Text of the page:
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Ovid

Ovid

The poet Ovid (43 bCe-17 Ce) lived in Rome under the reign of the Emperor Augustus in the 1st century BCE. He is best known for the Metamorphoses, an epic poem chronicling the history of the cosmos from creation to his own era. He incorporated many ancient myths and legends into this work, many of which had never been recorded. In doing this he preserved centuries of oral history for future gen­erations to enjoy.

Ovid was born in 43 BCE in central Italy near the Abruzzi Mountains. At age 16 he left for Rome to study rhetoric. By 18 he had become a judge but was unsatisfied with a career in law. While in Rome he developed a passion for poetry and decided to make his living as a writer. He also found happiness with Fabia, his third wife, with whom he had one daughter.

Ovid began his career by writing love poems, and his first public work was titled Amore. His works were very popular, because they referred to the daily activities of “modern” young people. This was very unusual for poets of his time. As his career progressed, Ovid began writing more erotic poems. He considered himself an instructor for young lovers. This sometimes explicit poetry got him into trouble with the law. To counteract the amoral trend of Roman society, Augustus created new morality laws to help reinstate family struc­tures. On hearing of these laws, Ovid decided to write a poem based on mythological stories he had enjoyed as a child.

The Metamorphoses was completed in 8 CE and consists of 15 books, 12,000 verses, and 246 legends. The poem’s title comes from the focus on transformation stories in which gods and spirits are changed into plants and animals. The first transformation story is the changing of Earth into Man, and the work ends with the story of Julius Caesar becoming a star. Ovid wrote it in dactylic hexameter, the meter closely associated with epics and the poets Virgil and Homer. However, the content is not that of a traditional epic. Instead of chronicling the story of a single protagonist, it spans all time, from Earth’s creation from chaos right up to the reign of Augustus. The theme is the same as in all of Ovid’s poems, love. Each story seems to glorify love—the emotion or the god Amor (Cupid).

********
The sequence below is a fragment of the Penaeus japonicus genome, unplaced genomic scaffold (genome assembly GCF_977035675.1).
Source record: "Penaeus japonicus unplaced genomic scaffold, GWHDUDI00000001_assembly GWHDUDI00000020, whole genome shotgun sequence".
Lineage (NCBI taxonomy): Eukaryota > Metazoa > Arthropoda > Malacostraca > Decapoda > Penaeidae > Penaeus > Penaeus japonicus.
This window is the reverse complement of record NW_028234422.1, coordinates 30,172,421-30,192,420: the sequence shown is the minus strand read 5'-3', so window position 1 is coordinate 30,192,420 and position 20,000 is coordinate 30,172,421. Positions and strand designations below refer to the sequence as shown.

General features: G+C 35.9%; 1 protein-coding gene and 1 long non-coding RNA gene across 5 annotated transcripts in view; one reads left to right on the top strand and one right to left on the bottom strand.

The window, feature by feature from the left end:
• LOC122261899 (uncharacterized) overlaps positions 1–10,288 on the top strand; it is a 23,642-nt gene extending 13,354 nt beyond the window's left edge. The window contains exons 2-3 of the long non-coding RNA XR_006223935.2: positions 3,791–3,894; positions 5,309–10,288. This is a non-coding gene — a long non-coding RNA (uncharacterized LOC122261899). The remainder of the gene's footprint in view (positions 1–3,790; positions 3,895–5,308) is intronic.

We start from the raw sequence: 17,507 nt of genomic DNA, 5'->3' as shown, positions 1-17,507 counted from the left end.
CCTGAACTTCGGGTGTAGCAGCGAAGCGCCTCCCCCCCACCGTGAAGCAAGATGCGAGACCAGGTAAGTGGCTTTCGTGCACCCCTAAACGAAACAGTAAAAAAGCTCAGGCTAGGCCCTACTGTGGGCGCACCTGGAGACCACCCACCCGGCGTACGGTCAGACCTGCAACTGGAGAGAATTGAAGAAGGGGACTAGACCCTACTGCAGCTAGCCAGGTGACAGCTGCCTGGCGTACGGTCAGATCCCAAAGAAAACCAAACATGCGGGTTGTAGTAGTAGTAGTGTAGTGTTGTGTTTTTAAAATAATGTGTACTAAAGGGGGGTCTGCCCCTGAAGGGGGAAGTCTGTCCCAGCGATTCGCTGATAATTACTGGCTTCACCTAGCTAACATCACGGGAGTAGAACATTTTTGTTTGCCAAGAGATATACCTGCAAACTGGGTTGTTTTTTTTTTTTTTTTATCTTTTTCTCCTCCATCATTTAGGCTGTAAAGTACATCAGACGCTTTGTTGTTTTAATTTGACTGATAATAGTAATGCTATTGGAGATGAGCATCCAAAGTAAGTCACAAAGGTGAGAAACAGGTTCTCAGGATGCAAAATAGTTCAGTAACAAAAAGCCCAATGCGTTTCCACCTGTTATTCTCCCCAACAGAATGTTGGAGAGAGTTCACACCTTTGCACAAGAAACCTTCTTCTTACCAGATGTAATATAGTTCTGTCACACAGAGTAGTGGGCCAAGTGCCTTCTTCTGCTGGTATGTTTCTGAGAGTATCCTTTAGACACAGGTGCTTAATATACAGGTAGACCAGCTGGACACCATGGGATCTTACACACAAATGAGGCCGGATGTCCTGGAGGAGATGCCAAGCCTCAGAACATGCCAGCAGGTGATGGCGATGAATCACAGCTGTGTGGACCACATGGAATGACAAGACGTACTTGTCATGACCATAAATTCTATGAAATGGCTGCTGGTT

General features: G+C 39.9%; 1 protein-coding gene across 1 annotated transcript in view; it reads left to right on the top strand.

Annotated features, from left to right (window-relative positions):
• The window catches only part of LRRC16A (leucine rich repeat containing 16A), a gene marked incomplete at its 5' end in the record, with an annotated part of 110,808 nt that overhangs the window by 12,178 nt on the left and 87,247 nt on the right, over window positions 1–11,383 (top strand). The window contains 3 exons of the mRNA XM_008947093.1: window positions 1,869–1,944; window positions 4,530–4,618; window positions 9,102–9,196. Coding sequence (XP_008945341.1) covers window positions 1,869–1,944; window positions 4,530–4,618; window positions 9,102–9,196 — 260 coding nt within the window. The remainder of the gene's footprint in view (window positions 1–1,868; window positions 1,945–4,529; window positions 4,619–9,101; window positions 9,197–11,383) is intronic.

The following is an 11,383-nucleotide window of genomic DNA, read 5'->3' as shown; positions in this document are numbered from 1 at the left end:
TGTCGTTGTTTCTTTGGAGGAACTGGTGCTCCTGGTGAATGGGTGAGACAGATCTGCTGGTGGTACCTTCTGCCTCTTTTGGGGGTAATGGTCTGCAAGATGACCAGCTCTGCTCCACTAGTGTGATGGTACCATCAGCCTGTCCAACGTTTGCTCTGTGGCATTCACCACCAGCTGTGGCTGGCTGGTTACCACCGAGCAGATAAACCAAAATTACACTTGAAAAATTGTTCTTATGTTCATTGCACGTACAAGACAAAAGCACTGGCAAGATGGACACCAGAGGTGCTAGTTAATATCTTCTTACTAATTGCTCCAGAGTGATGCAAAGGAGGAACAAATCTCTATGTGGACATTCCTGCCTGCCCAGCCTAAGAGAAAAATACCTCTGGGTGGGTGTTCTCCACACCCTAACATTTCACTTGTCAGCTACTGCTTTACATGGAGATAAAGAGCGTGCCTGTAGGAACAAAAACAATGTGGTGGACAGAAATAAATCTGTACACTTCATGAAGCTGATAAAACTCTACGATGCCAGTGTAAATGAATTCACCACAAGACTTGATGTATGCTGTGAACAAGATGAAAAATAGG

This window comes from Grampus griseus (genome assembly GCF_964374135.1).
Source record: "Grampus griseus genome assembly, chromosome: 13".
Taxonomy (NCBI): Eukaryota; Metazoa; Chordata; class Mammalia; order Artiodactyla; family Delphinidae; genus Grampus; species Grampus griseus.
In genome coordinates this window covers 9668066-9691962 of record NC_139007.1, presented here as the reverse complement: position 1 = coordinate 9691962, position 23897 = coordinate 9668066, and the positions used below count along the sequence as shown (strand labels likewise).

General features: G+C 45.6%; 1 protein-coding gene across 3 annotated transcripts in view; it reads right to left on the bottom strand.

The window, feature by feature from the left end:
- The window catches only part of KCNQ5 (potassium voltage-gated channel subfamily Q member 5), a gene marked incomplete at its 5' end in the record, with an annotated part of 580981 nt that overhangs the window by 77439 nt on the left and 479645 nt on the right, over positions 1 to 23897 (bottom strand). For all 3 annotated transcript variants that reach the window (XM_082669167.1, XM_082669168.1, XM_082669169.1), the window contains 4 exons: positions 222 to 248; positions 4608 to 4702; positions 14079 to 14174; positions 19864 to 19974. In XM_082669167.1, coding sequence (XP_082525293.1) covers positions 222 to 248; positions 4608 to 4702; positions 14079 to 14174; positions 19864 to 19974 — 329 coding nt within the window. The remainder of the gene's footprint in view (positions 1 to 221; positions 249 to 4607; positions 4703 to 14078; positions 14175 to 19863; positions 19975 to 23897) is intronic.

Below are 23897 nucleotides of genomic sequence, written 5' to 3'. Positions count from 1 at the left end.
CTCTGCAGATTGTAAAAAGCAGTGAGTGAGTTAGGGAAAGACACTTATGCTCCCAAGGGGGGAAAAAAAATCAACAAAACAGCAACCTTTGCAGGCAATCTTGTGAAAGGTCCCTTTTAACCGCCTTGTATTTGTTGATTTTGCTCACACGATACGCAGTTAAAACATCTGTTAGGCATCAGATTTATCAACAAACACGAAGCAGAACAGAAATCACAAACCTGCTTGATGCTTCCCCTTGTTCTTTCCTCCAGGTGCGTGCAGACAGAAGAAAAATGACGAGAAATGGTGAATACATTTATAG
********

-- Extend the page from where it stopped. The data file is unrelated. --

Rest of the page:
Ovid’s attempt to evade punishment for his early risque poetry was in vain. He was exiled to Romania, where he is still considered a national hero. Because of his immense popularity with the Roman public, he was allowed to keep his fortune and continued to write and publish until he died in Tomis, now Constanta, in 17 CE.

Ovid’s greatest work influenced many of the writers that would follow him. Dante mentions him twice in his great Divine Comedy. Many scholars believe that Shakespeare’s famous Romeo and Juliet was based on Pyramus and Thisbe, which also features in A Midsummer Night’s Dream.

Jessica M. Masciello

See also Caesar, Gaius Julius; Lucretius; Poetry; Rome, Ancient

Further Readings

Ovid. (2005). The metamorphoses (F. J. Miller, Trans.). New York: Barnes and Noble Classics. (Original work c. 8 CE)

Radulescu, A. (2002). Ovid in exile. Iasi, Romania: Center for Romanian Studies.

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